Anchored respectively to the top extension wall 13 and front panel 11 are mating latching elements 19 and 20. A pair of grommets 21 secure latching element 19 to top extension wall 13 and another pair of grommets (not shown) secure latching element 20 to front panel 11. Latching element 19 includes a spring loaded depressible button 22 shaped to fit under and interlock with a U-shaped bar portion of latching element 20.

Referring to FIG. 2, carrying case 10 is shown as a flat blank which is the shape it assumes upon being stamped by a suitable stamping machine from flexible sheet material. A conventional stamping machine is modified to cut out carrying case blanks of the pattern or outline illustrated in FIG. 2. The various dot-dash lines represent crease or fold lines that distinguish adjacent panels or walls that may be bent or folded relative to one another. Material from which the carrying case blank is cut may be any suitable material such as vinyl or other plastic, plastic coated paper, imitation leather, genuine leather and so forth.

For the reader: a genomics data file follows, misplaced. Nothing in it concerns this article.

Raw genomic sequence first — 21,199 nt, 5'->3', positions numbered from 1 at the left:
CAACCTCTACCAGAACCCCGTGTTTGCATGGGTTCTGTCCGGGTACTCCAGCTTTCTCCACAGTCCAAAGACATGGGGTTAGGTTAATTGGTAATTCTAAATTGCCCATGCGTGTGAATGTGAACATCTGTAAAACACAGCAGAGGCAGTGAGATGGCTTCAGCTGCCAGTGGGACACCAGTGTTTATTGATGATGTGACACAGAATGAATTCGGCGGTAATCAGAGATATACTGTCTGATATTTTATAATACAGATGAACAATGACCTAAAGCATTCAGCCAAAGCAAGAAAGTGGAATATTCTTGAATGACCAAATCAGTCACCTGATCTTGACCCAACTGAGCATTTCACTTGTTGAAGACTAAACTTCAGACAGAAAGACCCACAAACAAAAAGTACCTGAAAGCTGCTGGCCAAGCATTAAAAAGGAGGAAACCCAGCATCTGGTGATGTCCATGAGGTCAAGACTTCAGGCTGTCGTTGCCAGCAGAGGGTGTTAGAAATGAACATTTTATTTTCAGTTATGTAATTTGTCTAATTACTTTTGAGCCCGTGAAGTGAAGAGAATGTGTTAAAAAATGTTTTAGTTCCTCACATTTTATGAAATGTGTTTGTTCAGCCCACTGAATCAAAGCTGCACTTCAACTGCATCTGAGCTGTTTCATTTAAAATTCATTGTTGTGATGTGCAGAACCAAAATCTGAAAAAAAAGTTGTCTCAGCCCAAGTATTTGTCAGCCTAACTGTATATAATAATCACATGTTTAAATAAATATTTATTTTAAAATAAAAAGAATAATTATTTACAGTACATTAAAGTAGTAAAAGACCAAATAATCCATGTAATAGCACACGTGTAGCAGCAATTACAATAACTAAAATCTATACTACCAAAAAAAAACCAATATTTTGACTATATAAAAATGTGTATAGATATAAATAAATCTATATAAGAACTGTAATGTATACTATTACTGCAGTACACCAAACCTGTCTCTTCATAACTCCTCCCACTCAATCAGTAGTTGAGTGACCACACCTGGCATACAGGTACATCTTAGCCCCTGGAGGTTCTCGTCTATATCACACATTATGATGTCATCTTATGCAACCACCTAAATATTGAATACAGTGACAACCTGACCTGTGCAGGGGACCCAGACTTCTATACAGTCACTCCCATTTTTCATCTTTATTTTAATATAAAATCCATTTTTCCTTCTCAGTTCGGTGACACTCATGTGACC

Integrally hinged with front panel 11 is a bottom panel 23 having opposing side edges from which a pair of flaps 14 and 24 extend. Joined with bottom panel 23 is a back panel 25. A first pair of wing walls 16 and 26 extend from opposing side edges of front panel 11. In a similar manner the second pair of wing walls 15 and 27 extend from opposing side edges of back panel 25. As shall be explained, wing walls 15 and 16 mate with one another and wing walls 25 and 26 also mate with one another. The combined width of wing walls 15 and 16 is substantially equivalent with the width of flap 14 so that, as shall be explained, when the various panels are bent in a predetermined manner, wing walls 15 and 16 will neatly overlie flap 14.